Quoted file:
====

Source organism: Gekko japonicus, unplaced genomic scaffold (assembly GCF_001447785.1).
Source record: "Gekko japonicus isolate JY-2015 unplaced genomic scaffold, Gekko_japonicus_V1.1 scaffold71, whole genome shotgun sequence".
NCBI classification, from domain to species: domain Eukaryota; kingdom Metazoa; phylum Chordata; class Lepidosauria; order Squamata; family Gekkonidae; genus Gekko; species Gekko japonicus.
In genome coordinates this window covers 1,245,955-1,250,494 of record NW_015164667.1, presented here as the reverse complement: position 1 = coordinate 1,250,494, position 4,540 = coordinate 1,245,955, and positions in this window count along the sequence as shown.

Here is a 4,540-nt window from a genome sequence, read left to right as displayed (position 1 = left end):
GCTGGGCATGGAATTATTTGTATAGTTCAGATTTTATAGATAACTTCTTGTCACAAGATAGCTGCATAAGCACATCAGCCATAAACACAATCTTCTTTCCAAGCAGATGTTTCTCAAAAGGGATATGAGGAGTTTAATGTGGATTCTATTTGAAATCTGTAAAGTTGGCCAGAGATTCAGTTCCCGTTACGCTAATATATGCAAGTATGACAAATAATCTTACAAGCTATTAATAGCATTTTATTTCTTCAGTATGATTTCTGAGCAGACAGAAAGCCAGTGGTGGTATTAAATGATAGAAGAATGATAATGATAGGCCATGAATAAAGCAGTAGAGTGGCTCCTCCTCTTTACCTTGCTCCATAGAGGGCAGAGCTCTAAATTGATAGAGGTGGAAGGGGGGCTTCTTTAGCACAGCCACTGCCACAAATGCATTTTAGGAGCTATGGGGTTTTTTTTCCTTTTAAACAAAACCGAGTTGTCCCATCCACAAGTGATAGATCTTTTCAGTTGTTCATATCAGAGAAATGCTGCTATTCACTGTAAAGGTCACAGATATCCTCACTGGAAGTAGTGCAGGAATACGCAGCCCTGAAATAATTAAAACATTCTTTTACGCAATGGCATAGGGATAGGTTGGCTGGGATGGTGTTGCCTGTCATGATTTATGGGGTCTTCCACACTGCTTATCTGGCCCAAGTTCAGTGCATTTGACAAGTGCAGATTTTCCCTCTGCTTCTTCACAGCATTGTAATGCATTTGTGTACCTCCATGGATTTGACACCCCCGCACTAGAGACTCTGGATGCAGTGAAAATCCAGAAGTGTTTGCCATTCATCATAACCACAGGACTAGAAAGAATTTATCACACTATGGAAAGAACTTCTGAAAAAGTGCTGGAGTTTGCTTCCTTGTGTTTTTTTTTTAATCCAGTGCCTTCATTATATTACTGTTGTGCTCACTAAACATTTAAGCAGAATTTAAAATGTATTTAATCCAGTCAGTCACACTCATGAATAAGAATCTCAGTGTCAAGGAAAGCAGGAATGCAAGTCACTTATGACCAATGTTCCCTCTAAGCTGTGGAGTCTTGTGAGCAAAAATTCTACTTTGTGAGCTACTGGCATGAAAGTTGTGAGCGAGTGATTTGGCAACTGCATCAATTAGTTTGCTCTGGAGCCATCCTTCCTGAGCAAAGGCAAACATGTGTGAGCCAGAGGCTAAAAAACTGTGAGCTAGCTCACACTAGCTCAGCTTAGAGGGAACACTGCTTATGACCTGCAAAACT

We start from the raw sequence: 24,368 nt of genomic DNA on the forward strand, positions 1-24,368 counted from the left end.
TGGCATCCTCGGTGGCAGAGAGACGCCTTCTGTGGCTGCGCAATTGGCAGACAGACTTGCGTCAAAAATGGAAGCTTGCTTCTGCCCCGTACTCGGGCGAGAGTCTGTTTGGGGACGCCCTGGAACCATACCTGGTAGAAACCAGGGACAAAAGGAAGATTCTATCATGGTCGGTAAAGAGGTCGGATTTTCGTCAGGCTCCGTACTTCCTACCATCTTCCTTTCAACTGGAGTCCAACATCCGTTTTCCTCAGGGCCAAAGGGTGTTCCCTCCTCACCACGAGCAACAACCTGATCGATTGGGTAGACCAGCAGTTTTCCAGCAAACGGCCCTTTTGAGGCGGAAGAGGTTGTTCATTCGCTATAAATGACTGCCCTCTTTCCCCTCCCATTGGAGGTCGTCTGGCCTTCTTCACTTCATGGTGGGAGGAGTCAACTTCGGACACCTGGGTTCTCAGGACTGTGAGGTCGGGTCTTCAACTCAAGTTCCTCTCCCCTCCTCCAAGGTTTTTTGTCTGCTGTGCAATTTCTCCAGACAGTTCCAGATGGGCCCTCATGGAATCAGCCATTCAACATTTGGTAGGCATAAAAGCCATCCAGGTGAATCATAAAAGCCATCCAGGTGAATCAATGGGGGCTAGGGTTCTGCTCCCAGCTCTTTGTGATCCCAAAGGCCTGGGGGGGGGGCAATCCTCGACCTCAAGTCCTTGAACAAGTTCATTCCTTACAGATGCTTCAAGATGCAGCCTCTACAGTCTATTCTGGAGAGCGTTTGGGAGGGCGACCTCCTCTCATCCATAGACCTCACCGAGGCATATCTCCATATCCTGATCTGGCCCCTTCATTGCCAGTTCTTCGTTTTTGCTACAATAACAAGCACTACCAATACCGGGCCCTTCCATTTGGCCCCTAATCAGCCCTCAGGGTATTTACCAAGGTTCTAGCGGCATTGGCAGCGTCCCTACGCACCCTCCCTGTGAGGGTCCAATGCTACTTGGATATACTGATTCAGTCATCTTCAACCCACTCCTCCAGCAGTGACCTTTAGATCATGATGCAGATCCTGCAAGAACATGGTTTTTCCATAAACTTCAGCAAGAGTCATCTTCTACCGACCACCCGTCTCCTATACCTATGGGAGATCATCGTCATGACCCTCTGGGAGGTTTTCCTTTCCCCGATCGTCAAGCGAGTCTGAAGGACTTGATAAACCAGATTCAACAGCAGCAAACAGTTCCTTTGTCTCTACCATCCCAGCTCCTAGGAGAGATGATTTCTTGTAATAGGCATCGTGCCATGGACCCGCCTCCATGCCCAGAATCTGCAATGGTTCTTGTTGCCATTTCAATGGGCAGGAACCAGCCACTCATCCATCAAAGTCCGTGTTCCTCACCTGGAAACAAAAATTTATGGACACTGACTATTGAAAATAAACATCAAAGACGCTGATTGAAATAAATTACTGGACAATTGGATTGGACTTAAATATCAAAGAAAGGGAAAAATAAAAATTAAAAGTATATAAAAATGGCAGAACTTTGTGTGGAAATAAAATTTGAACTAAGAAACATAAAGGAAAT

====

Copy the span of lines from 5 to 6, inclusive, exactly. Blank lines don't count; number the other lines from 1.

Here is a 4,540-nt window from a genome sequence, read left to right as displayed (position 1 = left end):
GCTGGGCATGGAATTATTTGTATAGTTCAGATTTTATAGATAACTTCTTGTCACAAGATAGCTGCATAAGCACATCAGCCATAAACACAATCTTCTTTCCAAGCAGATGTTTCTCAAAAGGGATATGAGGAGTTTAATGTGGATTCTATTTGAAATCTGTAAAGTTGGCCAGAGATTCAGTTCCCGTTACGCTAATATATGCAAGTATGACAAATAATCTTACAAGCTATTAATAGCATTTTATTTCTTCAGTATGATTTCTGAGCAGACAGAAAGCCAGTGGTGGTATTAAATGATAGAAGAATGATAATGATAGGCCATGAATAAAGCAGTAGAGTGGCTCCTCCTCTTTACCTTGCTCCATAGAGGGCAGAGCTCTAAATTGATAGAGGTGGAAGGGGGGCTTCTTTAGCACAGCCACTGCCACAAATGCATTTTAGGAGCTATGGGGTTTTTTTTCCTTTTAAACAAAACCGAGTTGTCCCATCCACAAGTGATAGATCTTTTCAGTTGTTCATATCAGAGAAATGCTGCTATTCACTGTAAAGGTCACAGATATCCTCACTGGAAGTAGTGCAGGAATACGCAGCCCTGAAATAATTAAAACATTCTTTTACGCAATGGCATAGGGATAGGTTGGCTGGGATGGTGTTGCCTGTCATGATTTATGGGGTCTTCCACACTGCTTATCTGGCCCAAGTTCAGTGCATTTGACAAGTGCAGATTTTCCCTCTGCTTCTTCACAGCATTGTAATGCATTTGTGTACCTCCATGGATTTGACACCCCCGCACTAGAGACTCTGGATGCAGTGAAAATCCAGAAGTGTTTGCCATTCATCATAACCACAGGACTAGAAAGAATTTATCACACTATGGAAAGAACTTCTGAAAAAGTGCTGGAGTTTGCTTCCTTGTGTTTTTTTTTTAATCCAGTGCCTTCATTATATTACTGTTGTGCTCACTAAACATTTAAGCAGAATTTAAAATGTATTTAATCCAGTCAGTCACACTCATGAATAAGAATCTCAGTGTCAAGGAAAGCAGGAATGCAAGTCACTTATGACCAATGTTCCCTCTAAGCTGTGGAGTCTTGTGAGCAAAAATTCTACTTTGTGAGCTACTGGCATGAAAGTTGTGAGCGAGTGATTTGGCAACTGCATCAATTAGTTTGCTCTGGAGCCATCCTTCCTGAGCAAAGGCAAACATGTGTGAGCCAGAGGCTAAAAAACTGTGAGCTAGCTCACACTAGCTCAGCTTAGAGGGAACACTGCTTATGACCTGCAAAACT